She mysteriously arrived in our woodpile on the 1st September last year, just a fortnight after the death of our beloved Bonita. With no real choice, Amanda and I reluctantly agreed to feed her and keep our fingers crossed that she’d either wander home, or that her mother would come and find her.
We suspected she was only four or five weeks old, a hissing bundle of attitude, who purred when eating. It only took hours for us to succumb to her charms.
She stuck, her with us, and us with her.
The regular kitten food was enough to keep her confined to a ten metre radius from the wood pile and we were quickly too attached to make too much of an effort to try and find her real home, partly out of fear that she’d end up alongside a large stone in a hessian sack at the bottom of the local river.
After initially being convinced that ‘she’ was a ‘he’ (I have a very poor record at determining the sex of cats, so far I have been 100% wrong) a visit to the vets informed us that our little girl cat was in fine health. So now we had to plan for her to be neutered. If she did end up with a litter of kittens we both knew that we’d end up keeping the whole brood.
On her arrival we committed to one another that Kit would be an ‘outdoor cat’. We’d look after her, feed her, inoculate her, and take her to the vets if she was ill or injured. But, she was going to be an ‘outdoor ‘ cat, catch mice, sleep wherever she could find a dry and warm spot, and hold her own against the neighbours assortment of thug cats.
We did really well...for months.
Despite the cold and the wind and the rain we managed to withstand the temptation to let her in the house, all bar the odd quick visit when she snuck in to investigate.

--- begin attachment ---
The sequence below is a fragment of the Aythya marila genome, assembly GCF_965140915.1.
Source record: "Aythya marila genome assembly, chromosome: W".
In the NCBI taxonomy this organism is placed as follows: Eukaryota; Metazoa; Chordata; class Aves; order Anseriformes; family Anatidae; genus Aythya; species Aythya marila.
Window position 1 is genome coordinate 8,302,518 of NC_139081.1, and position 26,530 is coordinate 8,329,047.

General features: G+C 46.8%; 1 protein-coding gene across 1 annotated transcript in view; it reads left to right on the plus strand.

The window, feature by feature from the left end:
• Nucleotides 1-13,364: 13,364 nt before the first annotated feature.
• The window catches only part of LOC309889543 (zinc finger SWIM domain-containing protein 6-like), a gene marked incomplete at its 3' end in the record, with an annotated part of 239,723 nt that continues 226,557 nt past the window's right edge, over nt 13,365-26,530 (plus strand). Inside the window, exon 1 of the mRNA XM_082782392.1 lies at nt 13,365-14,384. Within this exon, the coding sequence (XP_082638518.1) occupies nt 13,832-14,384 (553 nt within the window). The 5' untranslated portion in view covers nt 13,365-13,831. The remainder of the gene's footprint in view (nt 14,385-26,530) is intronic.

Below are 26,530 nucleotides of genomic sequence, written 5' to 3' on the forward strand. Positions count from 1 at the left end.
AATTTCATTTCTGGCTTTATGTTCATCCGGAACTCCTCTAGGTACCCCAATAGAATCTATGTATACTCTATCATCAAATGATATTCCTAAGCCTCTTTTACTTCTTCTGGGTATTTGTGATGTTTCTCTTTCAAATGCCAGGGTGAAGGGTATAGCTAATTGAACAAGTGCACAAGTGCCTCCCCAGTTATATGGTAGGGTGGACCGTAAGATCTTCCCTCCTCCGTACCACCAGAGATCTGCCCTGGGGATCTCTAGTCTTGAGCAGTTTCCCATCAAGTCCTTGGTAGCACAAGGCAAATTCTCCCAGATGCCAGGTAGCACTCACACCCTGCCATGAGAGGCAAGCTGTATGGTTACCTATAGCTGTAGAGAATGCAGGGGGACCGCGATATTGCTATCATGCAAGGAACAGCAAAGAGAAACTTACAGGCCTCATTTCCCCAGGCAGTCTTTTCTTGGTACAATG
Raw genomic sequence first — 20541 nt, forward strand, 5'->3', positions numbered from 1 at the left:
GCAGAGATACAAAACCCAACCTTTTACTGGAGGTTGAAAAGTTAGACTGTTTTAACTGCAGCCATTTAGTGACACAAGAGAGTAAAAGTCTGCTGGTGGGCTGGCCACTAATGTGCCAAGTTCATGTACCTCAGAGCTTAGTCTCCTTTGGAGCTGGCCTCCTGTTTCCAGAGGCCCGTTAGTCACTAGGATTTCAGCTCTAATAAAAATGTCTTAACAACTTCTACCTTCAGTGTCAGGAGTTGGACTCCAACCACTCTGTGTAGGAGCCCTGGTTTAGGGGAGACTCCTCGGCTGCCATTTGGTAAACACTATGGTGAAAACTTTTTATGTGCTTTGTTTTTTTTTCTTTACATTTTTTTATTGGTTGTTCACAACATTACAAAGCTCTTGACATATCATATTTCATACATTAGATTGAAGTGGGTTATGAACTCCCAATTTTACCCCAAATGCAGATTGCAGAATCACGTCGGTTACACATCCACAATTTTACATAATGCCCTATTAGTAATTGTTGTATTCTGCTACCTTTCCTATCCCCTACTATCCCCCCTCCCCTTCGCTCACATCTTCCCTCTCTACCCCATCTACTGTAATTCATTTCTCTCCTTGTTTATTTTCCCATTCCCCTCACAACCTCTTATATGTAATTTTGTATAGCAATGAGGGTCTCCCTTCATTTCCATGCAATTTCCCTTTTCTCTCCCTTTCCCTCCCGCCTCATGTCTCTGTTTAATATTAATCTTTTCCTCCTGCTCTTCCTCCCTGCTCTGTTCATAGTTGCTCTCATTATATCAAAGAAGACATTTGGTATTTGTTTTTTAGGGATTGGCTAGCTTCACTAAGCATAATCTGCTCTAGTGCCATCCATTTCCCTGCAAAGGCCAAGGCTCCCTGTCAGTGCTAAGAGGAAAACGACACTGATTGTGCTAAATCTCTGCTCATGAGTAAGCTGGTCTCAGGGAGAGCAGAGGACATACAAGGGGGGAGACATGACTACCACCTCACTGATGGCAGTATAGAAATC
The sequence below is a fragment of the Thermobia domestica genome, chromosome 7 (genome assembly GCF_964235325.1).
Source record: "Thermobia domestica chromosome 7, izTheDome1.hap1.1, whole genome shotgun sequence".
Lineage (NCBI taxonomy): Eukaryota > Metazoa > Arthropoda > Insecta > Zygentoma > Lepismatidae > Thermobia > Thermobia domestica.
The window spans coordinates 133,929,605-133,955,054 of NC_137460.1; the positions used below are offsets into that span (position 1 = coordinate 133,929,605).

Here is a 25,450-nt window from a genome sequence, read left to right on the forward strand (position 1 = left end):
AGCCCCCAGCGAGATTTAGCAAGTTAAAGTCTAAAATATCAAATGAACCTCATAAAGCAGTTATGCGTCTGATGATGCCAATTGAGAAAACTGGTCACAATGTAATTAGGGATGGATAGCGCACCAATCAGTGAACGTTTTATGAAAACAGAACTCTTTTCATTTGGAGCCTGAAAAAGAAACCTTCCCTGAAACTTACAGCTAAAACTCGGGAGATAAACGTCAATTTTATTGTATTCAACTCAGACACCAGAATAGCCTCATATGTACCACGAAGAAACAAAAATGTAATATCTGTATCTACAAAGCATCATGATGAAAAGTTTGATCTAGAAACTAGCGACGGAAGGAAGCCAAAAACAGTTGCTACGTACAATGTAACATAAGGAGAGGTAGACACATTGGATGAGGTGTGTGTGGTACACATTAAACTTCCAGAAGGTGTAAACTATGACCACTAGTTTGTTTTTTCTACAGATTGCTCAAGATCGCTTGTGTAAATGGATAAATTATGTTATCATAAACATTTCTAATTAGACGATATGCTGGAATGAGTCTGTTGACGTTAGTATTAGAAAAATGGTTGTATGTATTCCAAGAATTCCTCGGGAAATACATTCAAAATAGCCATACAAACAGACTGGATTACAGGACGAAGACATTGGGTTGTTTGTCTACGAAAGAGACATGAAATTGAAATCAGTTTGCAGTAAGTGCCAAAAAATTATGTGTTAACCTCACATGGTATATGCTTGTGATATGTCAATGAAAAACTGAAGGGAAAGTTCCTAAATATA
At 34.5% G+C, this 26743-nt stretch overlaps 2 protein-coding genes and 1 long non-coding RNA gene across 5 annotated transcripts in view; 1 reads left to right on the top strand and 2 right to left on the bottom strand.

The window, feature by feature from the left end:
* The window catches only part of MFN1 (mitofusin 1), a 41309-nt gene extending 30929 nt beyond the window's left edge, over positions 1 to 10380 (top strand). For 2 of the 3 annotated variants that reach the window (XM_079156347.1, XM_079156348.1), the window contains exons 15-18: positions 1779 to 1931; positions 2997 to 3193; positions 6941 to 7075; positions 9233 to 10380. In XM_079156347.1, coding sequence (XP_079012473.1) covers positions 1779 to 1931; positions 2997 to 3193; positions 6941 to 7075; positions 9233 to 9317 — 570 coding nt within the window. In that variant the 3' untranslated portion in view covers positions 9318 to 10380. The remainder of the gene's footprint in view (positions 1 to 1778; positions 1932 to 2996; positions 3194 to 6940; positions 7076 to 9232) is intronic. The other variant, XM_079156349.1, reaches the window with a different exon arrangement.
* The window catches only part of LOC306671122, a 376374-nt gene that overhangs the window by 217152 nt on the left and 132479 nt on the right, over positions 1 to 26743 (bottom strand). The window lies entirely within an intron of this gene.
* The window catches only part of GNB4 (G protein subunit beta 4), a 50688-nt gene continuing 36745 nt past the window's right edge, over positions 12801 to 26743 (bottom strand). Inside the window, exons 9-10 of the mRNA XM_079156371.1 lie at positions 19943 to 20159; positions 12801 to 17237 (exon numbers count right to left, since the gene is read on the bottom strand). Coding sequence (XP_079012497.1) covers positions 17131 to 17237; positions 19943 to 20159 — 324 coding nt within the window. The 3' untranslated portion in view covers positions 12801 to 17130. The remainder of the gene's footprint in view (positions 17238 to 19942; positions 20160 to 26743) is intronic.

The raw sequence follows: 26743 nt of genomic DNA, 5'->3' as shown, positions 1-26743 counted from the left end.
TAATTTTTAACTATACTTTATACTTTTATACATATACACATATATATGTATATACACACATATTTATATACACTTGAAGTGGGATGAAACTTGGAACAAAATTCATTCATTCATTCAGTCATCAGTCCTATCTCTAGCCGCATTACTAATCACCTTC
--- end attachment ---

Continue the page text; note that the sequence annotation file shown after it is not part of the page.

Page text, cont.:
Then came the time for her ‘operation’, the one to remove her ‘lady bits’.
We took a perfectly healthy (and seemingly very attractive to the local Tom cats who came calling on an almost hourly basis) Kit to the vets in the middle of January. We’d previously had Bonita neutered and when we went to collect Kit the following day we expected a small shaved area on her rump and a couple of stitches. What we found was a groggy and unhappy cat whose whole chest area resembled a piglet who had been given a full CSI style autopsy, and then stitched back together.
We were both shocked, almost to the verge of tears. Our healthy kitten had been butchered. We nursed her home, put on the fire, and let her sleep it off with a night inside, the first ‘barn’ night of her short life.
The vet now said we must keep her in for at least week, give her twice daily anti-biotic, keep an eye on her Frankenstein’s monster like wounds, and report back in a week. But during that week, Kits first week in captivity, the wound began to look a little ‘angry’ and as nervous and guilty parents we took her back. The vet didn’t like the look of it either and she was incarcerated in their animal hospital for four nights before we could go and collect her again. We felt bereft.
On her return, this time spending the hour journey back from the vets being nursed by Amanda, we had to clean and treat her wound twice a day, and again she couldn’t go out.
On Wednesday of this week, three weeks after the operation, we concluded that; the wound was healed; we finally removed her plastic collar; and, we allowed her to venture back outside for the first time.
And guess what?
She doesn’t really like the ‘outside’ any more. When she does venture out it is only for a few minutes. She comes back in to use the litter tray and then she finds somewhere nice, warm and comfy to go to sleep.
I think she’s landed on her feet!